Some stood with hands raised; others sat with heads bowed; all crying out to God in their own way on behalf of the loved ones of America’s most recent massacre victims. No, this prayer scene was not in Newtown, Conn. It was at the Greater Mount Calvary Holy Church – 300 miles away – in the heart of Washington, D.C.
“We pray, God, that even during this horrific time, you will deliver and show your grace. Even during this time of calamity, God, show yourself mighty! Show yourself strong! We lift up Newtown, Connecticut. We lift up that school. We lift up those students. Have mercy, in Jesus name!” prayed Bishop T. Cedric Brown, Calvary’s associate pastor.
The Greater Mount Calvary congregation is only one church out of thousands around the nation that have no doubt prayed for the loved ones of the 20 first-grade children and seven adults killed by a 20-year-old man described as “troubled” by some who knew him. The Christmas season adds to the heart-wrenching nature of the tragedy.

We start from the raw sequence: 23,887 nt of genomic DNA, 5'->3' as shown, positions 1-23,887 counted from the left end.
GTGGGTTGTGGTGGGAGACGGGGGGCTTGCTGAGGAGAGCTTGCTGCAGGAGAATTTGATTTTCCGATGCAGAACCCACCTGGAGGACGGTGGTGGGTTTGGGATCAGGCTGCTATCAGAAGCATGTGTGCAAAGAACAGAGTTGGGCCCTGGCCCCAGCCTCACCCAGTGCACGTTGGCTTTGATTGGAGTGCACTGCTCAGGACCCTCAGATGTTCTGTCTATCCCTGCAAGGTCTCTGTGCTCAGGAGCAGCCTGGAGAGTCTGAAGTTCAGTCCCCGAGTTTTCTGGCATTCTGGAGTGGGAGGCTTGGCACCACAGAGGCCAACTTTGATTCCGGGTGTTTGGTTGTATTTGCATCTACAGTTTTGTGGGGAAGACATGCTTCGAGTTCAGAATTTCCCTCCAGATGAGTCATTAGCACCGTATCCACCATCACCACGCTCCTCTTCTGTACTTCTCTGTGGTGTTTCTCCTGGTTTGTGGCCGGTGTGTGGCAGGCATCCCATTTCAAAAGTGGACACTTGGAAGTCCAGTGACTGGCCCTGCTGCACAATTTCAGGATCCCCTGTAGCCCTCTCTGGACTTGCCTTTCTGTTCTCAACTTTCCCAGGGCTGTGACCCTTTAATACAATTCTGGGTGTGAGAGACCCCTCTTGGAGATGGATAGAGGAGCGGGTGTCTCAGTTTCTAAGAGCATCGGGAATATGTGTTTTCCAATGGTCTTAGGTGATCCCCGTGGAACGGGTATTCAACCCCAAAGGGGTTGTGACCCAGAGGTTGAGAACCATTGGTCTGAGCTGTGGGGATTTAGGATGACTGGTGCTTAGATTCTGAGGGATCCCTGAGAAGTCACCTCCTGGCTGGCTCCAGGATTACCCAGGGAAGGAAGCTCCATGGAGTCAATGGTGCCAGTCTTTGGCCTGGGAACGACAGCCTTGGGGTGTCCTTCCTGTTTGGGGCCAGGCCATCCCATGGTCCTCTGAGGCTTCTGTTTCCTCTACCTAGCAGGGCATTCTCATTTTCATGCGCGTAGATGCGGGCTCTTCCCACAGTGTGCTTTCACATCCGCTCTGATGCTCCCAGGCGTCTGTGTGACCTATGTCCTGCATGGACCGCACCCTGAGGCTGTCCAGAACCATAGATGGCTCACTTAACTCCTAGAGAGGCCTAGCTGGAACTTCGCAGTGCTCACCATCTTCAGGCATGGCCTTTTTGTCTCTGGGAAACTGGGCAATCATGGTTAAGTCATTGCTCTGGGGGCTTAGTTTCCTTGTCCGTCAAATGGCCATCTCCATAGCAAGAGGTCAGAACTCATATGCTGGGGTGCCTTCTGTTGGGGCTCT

But whether death by mass shooting, single homicide or an accidental stray bullet while on the way to school, pastors and clergy say ministering to the grieving after a violent death of a loved one is among the most painful of their assignments from God.
“It’s extraordinarily difficult, particularly when you’re dealing with children and children at those ages,” says Bishop Noel Jones, pastor of the City of Refuge Church, located in the Watts section of Los Angeles. “For them to have been so helplessly killed and being in a circumstance that is so normal – going to school and going to class and something this diabolical happens, the tendency is for us to say that they were in the wrong place at the wrong time. That’s how we dismiss these kinds of things. But the truth is they were supposed to be in school and it’s the proper place for them to be…Maybe that’s where the comfort is: ‘I did what I was supposed to do. My children are supposed to be in school. They’re supposed to learn.’ It leaves a lot of bitterness and unanswered questions. It’s very hard to comfort somebody in that type of situation. It’s nearly impossible.”
Yet, there are ways to at least begin to strengthen and comfort them, says Bishop Brown.